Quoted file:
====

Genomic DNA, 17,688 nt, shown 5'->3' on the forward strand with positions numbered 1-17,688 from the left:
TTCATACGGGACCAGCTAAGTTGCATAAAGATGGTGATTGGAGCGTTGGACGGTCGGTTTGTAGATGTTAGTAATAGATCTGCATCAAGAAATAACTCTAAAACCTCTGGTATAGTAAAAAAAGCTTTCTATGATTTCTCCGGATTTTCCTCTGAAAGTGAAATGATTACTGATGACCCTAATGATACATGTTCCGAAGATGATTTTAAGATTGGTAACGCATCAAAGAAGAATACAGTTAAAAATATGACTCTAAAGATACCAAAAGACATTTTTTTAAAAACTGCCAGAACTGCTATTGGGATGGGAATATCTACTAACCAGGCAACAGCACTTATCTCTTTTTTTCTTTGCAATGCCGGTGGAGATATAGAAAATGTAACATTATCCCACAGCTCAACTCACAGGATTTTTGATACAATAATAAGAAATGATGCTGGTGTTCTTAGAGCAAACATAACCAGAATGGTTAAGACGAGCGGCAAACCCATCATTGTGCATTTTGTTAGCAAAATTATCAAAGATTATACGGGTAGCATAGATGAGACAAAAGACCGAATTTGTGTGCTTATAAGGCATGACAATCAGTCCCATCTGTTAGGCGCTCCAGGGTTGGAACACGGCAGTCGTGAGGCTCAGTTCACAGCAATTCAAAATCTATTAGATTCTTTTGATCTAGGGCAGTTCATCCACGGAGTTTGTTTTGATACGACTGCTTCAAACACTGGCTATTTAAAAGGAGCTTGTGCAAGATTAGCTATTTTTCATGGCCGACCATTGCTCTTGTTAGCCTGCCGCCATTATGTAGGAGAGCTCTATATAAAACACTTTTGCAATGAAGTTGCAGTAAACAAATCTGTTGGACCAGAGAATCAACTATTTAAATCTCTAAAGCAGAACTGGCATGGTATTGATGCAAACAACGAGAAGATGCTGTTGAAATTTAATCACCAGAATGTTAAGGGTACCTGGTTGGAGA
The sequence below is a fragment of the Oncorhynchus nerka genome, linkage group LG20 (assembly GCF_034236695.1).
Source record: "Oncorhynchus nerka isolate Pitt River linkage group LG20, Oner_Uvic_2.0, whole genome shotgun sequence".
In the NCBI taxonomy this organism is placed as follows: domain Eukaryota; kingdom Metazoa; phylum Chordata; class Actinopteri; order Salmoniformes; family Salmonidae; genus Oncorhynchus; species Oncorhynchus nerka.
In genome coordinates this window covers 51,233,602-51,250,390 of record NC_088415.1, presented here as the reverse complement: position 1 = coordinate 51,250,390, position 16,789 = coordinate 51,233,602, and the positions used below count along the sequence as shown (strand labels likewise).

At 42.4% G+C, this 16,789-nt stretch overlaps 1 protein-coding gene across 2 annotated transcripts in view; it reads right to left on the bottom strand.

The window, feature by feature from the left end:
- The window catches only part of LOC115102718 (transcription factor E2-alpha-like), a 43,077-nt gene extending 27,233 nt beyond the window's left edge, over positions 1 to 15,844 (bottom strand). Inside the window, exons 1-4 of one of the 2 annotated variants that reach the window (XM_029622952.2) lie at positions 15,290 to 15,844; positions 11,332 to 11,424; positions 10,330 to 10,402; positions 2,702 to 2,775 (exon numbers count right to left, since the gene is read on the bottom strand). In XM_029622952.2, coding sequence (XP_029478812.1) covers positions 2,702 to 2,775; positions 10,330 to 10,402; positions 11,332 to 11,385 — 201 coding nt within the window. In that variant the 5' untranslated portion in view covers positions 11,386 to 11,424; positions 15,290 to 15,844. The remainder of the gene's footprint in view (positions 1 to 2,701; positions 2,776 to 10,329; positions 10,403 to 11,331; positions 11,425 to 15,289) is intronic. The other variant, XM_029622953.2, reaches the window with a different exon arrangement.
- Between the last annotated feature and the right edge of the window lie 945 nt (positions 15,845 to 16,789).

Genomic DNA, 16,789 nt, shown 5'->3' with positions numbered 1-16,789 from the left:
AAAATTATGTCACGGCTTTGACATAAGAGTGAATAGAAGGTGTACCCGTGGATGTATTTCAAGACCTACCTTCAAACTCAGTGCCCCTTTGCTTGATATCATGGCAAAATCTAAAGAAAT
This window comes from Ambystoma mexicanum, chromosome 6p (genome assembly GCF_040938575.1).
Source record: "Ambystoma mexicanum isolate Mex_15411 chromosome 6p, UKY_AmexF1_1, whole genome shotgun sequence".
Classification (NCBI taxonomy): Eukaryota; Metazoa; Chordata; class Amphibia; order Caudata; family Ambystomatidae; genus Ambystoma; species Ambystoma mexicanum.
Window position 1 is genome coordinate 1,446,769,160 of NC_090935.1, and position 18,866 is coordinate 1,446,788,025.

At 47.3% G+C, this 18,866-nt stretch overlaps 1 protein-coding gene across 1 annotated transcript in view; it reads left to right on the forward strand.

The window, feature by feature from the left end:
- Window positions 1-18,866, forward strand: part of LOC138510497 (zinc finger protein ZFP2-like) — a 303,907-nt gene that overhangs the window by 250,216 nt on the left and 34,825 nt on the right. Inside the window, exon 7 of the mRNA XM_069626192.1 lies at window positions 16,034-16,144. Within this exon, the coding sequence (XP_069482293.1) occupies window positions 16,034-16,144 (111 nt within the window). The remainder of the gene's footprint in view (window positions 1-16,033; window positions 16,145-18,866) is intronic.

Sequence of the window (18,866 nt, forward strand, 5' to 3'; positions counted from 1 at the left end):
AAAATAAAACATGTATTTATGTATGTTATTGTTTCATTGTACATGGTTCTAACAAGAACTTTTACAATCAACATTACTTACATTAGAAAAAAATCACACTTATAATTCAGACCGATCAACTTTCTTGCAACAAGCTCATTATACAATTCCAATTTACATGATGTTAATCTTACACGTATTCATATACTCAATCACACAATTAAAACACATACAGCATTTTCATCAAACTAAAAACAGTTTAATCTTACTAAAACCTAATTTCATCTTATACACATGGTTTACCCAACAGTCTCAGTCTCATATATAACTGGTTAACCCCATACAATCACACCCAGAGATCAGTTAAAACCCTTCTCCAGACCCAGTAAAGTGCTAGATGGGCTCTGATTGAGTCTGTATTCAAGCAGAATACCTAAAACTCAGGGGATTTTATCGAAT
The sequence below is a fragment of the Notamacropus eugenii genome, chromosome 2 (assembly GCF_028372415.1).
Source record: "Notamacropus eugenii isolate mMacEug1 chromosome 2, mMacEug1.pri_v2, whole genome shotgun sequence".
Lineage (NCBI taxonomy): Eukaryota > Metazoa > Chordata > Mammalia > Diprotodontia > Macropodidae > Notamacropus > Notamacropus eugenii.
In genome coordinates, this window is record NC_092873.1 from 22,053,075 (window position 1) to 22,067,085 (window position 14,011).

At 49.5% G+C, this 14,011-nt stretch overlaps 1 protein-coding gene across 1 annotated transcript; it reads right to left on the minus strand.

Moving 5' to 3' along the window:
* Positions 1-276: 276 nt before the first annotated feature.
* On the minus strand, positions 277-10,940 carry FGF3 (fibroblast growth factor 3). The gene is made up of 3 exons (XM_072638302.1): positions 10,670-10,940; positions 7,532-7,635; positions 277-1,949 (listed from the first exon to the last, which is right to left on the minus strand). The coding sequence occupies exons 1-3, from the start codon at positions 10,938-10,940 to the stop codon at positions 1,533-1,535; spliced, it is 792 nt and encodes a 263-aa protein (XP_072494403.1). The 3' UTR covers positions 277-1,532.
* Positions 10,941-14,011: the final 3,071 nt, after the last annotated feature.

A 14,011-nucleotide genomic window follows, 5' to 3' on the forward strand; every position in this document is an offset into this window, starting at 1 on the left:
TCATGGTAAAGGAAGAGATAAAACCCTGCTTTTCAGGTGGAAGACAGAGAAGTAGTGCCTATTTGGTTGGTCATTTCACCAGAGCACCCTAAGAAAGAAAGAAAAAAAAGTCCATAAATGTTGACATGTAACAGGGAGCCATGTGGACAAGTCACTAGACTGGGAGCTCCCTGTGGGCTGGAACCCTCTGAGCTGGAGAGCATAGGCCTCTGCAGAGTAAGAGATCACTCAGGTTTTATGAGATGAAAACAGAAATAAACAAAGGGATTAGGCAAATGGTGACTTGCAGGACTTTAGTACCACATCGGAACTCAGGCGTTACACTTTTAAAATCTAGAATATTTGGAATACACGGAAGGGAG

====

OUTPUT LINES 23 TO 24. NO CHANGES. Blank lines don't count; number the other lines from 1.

Source record: "Notamacropus eugenii isolate mMacEug1 chromosome 2, mMacEug1.pri_v2, whole genome shotgun sequence".
Lineage (NCBI taxonomy): Eukaryota > Metazoa > Chordata > Mammalia > Diprotodontia > Macropodidae > Notamacropus > Notamacropus eugenii.